CHOOSING a Trainspotting postcode in the year the film was released may have been a solid property investment, according to new analysis.
While the 1996 film featured some rather insalubrious locations, changes in the past two decades have seen prices soar by more than 400% in some of the areas featured.
Leith in Edinburgh has been smartened up as more young professionals have moved in and prices have risen 205% from £59,902 on average in 1996 to £182,440 today, Bank of Scotland research found.
Elsewhere in the city, the bookmakers with the “worst toilet in Scotland”, which Renton crawls out of, has long since disappeared from Muirhouse Shopping Centre on Pennywell Road in EH4.
Prices in the EH4 postcode area have soared in the past two decades, rising 209% from an average of £86,281 to £266,748 in December 2016.
Although the film is set in Edinburgh, much of Trainspotting was actually filmed in Glasgow, with a disused cigarette factory providing the setting for 60% of the film’s locations.
The park in which Sick Boy illustrates his unifying theory of life to Renton was one of the many locations in and near Glasgow.
Prices in Rouken Glen Park in Thornliebank, East Renfrewshire, have seen a 194% increase, from an average of £78,799 in 1996 to £231,362 in December last year.
Volcano nightclub on Glasgow’s Benalder Street, where Renton meets Diane, has been demolished but property prices in the G11 postcode have increased 218% over the past 20 years.
Read more: Choose mildly positive reviews: Trainspotting sequel wins over critics
In 1996 a property would have cost an average of £56,486 – in December 2016 it was £179,833.
Property prices in the London postcodes featured in the film have seen the highest increases.
The flat that Renton tries to let in London is on the corner where Talgarth Road meets North End Road.
Property prices in the W14 postcode have soared 439% from an average of £125,271 in December 1996 to £674,840 in December last year.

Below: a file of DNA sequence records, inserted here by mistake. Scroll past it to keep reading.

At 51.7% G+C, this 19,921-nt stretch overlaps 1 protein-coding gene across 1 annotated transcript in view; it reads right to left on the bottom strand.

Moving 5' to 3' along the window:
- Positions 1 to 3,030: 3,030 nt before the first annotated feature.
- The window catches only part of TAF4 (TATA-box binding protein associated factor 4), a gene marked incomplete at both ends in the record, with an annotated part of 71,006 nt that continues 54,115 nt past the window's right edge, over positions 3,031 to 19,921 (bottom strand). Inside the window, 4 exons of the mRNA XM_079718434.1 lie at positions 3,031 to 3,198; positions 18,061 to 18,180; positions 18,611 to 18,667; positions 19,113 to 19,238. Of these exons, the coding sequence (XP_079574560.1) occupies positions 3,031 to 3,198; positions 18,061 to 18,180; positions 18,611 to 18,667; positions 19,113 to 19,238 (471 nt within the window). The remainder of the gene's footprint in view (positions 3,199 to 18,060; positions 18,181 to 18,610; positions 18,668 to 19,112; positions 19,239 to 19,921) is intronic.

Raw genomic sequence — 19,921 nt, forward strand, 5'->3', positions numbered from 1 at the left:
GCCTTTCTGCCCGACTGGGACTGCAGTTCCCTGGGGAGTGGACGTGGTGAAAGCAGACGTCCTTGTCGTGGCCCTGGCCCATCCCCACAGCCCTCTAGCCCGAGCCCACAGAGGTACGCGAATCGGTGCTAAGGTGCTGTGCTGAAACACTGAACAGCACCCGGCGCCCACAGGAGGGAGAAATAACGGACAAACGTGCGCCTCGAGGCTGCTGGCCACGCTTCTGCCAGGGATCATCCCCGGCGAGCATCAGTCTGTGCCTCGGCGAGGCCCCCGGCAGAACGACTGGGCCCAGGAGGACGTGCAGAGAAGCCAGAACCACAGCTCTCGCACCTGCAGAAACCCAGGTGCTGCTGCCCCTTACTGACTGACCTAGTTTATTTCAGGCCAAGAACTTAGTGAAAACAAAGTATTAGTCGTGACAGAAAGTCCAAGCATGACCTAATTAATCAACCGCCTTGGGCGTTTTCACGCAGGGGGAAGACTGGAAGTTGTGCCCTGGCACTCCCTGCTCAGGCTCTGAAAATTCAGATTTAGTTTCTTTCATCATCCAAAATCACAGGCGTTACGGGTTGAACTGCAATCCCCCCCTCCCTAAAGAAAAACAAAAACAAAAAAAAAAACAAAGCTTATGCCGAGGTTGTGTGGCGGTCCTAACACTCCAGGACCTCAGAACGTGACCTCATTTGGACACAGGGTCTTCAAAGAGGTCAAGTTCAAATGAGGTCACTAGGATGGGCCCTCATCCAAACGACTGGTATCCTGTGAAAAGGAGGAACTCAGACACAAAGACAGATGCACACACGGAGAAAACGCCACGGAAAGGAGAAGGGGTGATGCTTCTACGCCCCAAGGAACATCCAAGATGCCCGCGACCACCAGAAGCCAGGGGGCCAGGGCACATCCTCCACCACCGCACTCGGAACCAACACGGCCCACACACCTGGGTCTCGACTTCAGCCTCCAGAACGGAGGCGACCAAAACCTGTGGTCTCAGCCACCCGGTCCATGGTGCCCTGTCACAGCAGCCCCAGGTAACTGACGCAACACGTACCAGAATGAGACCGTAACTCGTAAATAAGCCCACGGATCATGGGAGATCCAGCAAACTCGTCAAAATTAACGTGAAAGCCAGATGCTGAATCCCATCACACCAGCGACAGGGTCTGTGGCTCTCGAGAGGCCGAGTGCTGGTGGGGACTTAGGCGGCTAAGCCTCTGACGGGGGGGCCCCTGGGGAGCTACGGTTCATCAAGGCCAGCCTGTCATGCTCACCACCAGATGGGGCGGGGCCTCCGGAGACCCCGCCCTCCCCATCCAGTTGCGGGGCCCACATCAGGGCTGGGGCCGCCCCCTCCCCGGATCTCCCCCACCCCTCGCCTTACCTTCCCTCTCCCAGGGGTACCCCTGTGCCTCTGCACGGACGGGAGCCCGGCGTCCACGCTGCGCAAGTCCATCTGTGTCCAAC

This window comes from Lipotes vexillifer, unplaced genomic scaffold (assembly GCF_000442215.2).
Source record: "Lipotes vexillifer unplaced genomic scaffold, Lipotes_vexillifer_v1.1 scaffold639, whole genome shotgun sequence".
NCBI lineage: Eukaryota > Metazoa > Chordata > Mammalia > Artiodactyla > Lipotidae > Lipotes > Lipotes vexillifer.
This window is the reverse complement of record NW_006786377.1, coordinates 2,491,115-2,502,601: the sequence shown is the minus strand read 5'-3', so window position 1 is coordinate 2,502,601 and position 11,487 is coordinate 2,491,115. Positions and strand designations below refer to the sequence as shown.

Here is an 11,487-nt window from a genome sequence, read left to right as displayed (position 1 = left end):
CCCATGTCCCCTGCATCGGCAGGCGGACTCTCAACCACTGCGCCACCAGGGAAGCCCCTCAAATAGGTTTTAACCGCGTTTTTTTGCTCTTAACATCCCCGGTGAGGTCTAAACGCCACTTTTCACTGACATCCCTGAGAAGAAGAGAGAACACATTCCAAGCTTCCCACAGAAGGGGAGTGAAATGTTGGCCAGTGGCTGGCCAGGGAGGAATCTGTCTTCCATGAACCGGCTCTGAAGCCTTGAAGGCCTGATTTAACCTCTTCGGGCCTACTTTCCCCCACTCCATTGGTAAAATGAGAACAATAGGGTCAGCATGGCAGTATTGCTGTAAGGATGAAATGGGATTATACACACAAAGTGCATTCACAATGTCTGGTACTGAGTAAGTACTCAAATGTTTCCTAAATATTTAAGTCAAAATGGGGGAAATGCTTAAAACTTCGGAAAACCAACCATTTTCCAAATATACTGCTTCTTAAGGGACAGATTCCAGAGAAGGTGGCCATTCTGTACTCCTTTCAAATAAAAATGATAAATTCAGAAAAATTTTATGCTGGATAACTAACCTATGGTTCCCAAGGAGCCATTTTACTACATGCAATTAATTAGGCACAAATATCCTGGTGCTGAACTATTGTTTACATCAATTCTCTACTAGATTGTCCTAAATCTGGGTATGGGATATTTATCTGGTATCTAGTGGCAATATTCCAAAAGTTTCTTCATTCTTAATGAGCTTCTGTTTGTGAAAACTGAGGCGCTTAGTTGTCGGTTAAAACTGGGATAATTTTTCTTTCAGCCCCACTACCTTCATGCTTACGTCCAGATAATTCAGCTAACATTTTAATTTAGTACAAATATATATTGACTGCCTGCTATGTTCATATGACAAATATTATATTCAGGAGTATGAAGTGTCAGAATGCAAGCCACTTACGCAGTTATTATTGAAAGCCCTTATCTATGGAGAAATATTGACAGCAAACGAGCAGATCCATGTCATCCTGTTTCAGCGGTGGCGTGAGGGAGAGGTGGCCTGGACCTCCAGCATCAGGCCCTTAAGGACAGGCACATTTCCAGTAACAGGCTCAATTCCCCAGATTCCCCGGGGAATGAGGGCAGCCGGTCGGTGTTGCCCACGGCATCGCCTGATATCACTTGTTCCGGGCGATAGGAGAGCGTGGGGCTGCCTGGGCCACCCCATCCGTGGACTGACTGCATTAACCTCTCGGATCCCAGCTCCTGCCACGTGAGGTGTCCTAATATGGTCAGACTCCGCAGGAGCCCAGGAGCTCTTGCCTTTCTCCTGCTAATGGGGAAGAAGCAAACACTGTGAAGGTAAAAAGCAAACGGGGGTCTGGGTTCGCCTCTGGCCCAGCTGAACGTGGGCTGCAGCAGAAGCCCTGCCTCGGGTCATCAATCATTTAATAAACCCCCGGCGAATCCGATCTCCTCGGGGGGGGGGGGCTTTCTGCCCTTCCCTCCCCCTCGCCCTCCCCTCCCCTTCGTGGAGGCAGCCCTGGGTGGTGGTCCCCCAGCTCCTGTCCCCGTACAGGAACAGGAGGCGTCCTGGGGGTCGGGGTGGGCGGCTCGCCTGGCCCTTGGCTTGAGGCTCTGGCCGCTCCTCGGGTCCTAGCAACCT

The Royal Eagle Hotel, on London’s Craven Road, where Begbie smashes up the hotel room, is in The City of Westminster (W2), where property prices have rocketed 312% over the last 20 years.
The average price of a property has soared from £166,115 in 1996 to £683,699 on average in December last year.
Graham Blair, mortgage director at Bank of Scotland, said: “The trailer for Trainspotting 2 subtly highlights how much the world has changed since Trainspotting was released 20 years ago – John Menzies has disappeared from Edinburgh’s Princes Street, trams are now a prominent city centre feature and Renton is married.
“If you had decided to choose a Trainspotting postcode back in 1996, you would have seen a solid boost in value since then.
“London, of course, has seen the biggest increase, as prices there have shot up in comparison to Scotland, however the 200%+ increase that most of the Scottish locations saw is more than acceptable.”
Ewan McGregor and most of the original cast have reunited with director Danny Boyle for T2 Trainspotting, which is released next week.
Enjoy the convenience of having The Sunday Post delivered as a digital ePaper straight to your smartphone, tablet or computer.
Subscribe for only £5.49 a month and enjoy all the benefits of the printed paper as a digital replica.Subscribe